Nutrient processes in groundwater are a well known -and widely studied- issue, often contributing to aquifer contamination in densely populated areas worldwide. Nevertheless, stakeholders now almost assume that the problem is not only present, but also difficult to resolve, despite the scientific and political efforts. Therefore, nitrate contamination is almost set aside, compared to new issues, such as emerging pollutants.
The Lombardy Plain (Italy) is an area highly affected by nitrates contamination, due to the coexistence of intense agricultural, livestock farming, industrial sites and urban sprawling, and a complex multilayer aquifer system.
Recent studies demonstrated that despite the thirty-year efforts to implement the European Nitrate Directive, groundwater nitrate contamination is still a serious threat potentially affecting up to 9,000,000 inhabitants, with most monitoring wells showing steady or increasing NO3 concentrations. Results hence shows that the adopted strategies are not effective, and that a new approach is required to solve this issue, taking into account both the complexity of the hydrogeological system and the socio-economic context that triggers nitrate contamination. For this reason, a socio-hydrogeological approach was adopted in the frame of the INTEGRON project (Cariplo Foundation, grant number 2015-0263), whose overall goal is to integrate the role of groundwater as sink or source of nutrients (N and P) in river basin mass balances. A classical hydrogeological and hydrogeochemical approach was adopted for aquifer characterization, to understand the timing of nutrient transfer from and to the surface, and to identify the main contamination sources. Groundwater modelling was used to obtain long term projection of the evolution of nutrients concentrations in the system.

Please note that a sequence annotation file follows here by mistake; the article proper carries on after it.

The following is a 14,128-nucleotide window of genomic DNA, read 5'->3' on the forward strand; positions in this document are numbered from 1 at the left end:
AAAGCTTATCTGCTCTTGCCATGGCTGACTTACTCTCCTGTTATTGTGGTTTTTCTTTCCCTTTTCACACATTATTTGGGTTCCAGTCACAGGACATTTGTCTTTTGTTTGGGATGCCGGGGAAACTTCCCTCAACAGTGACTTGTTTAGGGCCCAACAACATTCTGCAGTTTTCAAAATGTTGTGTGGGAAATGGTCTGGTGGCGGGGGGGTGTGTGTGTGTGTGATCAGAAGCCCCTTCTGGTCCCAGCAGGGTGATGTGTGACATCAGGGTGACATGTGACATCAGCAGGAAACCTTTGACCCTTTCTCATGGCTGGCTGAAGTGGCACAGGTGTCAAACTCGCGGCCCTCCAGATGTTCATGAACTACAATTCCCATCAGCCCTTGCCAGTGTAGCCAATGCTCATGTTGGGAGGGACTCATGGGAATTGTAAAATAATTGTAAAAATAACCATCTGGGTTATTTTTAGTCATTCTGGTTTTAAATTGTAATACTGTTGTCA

In addition, tools and analyses typical of social sciences were integrated in the study. A Social Network Analysis was performed at the beginning of the investigation permitting to unveil the social structure of the studied area, and to highlight both social factors and key stakeholders that would determine the success of the implementation of the new science-based actions resulting from the hydrogeological investigation outcomes. To ensure a more comprehensive understanding of the needs and emergencies faced by local water users, public engagement activities were undertaken, targeted to both capacity building and outreach. The administration of semi-structured interviews and results dissemination fostered the creation of a network of mutual trust between farmers and the research team. Finally, all the recommendations resulting from the project were discussed in an open meeting with local stakeholders, to ensure a consensus on the proposed guidelines, thus combining bottom-up and top-down approaches for water resources management.
Prior to this investigation, socio-hydrogeology was mainly implemented in developing countries. Results of this project demonstrate the effectiveness of a such approach to support regional groundwater governance also in European contexts.